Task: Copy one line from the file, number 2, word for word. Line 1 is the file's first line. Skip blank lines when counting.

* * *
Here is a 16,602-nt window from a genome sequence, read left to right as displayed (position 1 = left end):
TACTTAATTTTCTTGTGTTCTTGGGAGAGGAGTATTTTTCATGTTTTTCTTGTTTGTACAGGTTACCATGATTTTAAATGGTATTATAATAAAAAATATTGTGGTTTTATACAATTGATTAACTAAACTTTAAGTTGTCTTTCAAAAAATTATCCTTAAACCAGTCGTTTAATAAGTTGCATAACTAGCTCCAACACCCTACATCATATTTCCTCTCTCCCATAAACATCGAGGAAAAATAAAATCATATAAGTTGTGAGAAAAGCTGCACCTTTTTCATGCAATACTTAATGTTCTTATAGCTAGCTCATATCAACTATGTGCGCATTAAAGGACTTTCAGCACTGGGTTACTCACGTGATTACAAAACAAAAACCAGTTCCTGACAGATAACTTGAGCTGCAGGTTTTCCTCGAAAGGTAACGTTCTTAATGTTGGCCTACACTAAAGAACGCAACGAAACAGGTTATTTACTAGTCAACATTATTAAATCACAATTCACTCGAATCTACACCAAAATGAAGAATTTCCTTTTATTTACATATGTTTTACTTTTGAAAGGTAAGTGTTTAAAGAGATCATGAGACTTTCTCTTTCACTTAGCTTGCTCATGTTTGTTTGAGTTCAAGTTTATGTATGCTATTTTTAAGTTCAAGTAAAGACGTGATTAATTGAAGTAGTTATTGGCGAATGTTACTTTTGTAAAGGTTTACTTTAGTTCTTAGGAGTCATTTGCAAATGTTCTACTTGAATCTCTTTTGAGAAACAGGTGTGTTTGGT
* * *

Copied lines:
TACTTAATTTTCTTGTGTTCTTGGGAGAGGAGTATTTTTCATGTTTTTCTTGTTTGTACAGGTTACCATGATTTTAAATGGTATTATAATAAAAAATATTGTGGTTTTATACAATTGATTAACTAAACTTTAAGTTGTCTTTCAAAAAATTATCCTTAAACCAGTCGTTTAATAAGTTGCATAACTAGCTCCAACACCCTACATCATATTTCCTCTCTCCCATAAACATCGAGGAAAAATAAAATCATATAAGTTGTGAGAAAAGCTGCACCTTTTTCATGCAATACTTAATGTTCTTATAGCTAGCTCATATCAACTATGTGCGCATTAAAGGACTTTCAGCACTGGGTTACTCACGTGATTACAAAACAAAAACCAGTTCCTGACAGATAACTTGAGCTGCAGGTTTTCCTCGAAAGGTAACGTTCTTAATGTTGGCCTACACTAAAGAACGCAACGAAACAGGTTATTTACTAGTCAACATTATTAAATCACAATTCACTCGAATCTACACCAAAATGAAGAATTTCCTTTTATTTACATATGTTTTACTTTTGAAAGGTAAGTGTTTAAAGAGATCATGAGACTTTCTCTTTCACTTAGCTTGCTCATGTTTGTTTGAGTTCAAGTTTATGTATGCTATTTTTAAGTTCAAGTAAAGACGTGATTAATTGAAGTAGTTATTGGCGAATGTTACTTTTGTAAAGGTTTACTTTAGTTCTTAGGAGTCATTTGCAAATGTTCTACTTGAATCTCTTTTGAGAAACAGGTGTGTTTGGT